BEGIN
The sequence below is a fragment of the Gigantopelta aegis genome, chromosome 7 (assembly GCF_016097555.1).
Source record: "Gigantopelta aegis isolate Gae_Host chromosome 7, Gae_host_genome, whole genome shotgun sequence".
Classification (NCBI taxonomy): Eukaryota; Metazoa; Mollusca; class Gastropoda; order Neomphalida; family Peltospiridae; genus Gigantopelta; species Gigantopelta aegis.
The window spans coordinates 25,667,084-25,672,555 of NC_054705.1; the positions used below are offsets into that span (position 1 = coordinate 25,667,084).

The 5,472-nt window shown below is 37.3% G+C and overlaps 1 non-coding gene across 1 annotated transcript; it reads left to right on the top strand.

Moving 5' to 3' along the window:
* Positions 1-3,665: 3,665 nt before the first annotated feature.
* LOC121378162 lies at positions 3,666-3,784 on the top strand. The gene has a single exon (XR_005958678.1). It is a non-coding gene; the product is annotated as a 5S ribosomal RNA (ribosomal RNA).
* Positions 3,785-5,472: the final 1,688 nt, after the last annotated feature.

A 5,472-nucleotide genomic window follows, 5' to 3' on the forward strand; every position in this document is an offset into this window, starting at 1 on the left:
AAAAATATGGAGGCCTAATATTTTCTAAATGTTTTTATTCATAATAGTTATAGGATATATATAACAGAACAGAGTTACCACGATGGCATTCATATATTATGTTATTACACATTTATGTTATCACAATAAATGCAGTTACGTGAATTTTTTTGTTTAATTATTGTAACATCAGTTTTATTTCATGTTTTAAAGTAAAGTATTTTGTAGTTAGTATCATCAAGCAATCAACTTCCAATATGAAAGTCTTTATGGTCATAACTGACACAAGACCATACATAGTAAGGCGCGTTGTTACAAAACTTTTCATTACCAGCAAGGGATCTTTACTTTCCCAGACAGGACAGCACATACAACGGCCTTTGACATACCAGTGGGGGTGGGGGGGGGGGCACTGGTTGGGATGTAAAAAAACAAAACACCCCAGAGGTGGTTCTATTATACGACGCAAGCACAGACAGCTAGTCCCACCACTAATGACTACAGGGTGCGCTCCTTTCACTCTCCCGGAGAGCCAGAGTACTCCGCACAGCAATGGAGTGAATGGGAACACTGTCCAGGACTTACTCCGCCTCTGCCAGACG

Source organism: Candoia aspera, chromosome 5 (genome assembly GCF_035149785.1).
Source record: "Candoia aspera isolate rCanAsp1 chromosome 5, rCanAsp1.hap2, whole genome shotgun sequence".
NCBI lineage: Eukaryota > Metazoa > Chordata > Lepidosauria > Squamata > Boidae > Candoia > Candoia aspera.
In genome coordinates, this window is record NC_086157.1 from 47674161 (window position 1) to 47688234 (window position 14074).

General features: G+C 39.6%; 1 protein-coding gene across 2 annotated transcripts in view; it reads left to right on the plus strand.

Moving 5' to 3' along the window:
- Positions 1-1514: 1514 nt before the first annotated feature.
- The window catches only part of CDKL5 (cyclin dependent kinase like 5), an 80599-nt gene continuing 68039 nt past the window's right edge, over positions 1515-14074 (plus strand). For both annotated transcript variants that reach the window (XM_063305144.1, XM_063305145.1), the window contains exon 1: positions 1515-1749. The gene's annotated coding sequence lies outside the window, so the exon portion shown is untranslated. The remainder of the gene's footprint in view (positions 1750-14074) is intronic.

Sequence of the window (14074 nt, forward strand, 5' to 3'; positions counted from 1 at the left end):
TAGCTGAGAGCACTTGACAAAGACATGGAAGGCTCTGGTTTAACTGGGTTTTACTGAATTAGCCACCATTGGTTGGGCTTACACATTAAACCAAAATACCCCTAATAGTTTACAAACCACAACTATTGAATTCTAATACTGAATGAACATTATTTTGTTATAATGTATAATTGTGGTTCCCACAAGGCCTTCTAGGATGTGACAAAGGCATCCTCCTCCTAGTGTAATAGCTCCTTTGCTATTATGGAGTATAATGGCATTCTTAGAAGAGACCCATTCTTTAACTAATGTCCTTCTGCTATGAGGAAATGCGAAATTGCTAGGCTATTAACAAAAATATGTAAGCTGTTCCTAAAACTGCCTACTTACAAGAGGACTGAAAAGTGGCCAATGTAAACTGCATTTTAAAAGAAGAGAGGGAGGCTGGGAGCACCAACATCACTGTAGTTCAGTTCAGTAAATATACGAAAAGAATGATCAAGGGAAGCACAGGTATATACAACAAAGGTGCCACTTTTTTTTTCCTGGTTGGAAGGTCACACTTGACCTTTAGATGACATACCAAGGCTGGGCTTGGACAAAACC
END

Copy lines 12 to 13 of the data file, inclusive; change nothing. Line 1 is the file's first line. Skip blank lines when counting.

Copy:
Source organism: Candoia aspera, chromosome 5 (genome assembly GCF_035149785.1).
Source record: "Candoia aspera isolate rCanAsp1 chromosome 5, rCanAsp1.hap2, whole genome shotgun sequence".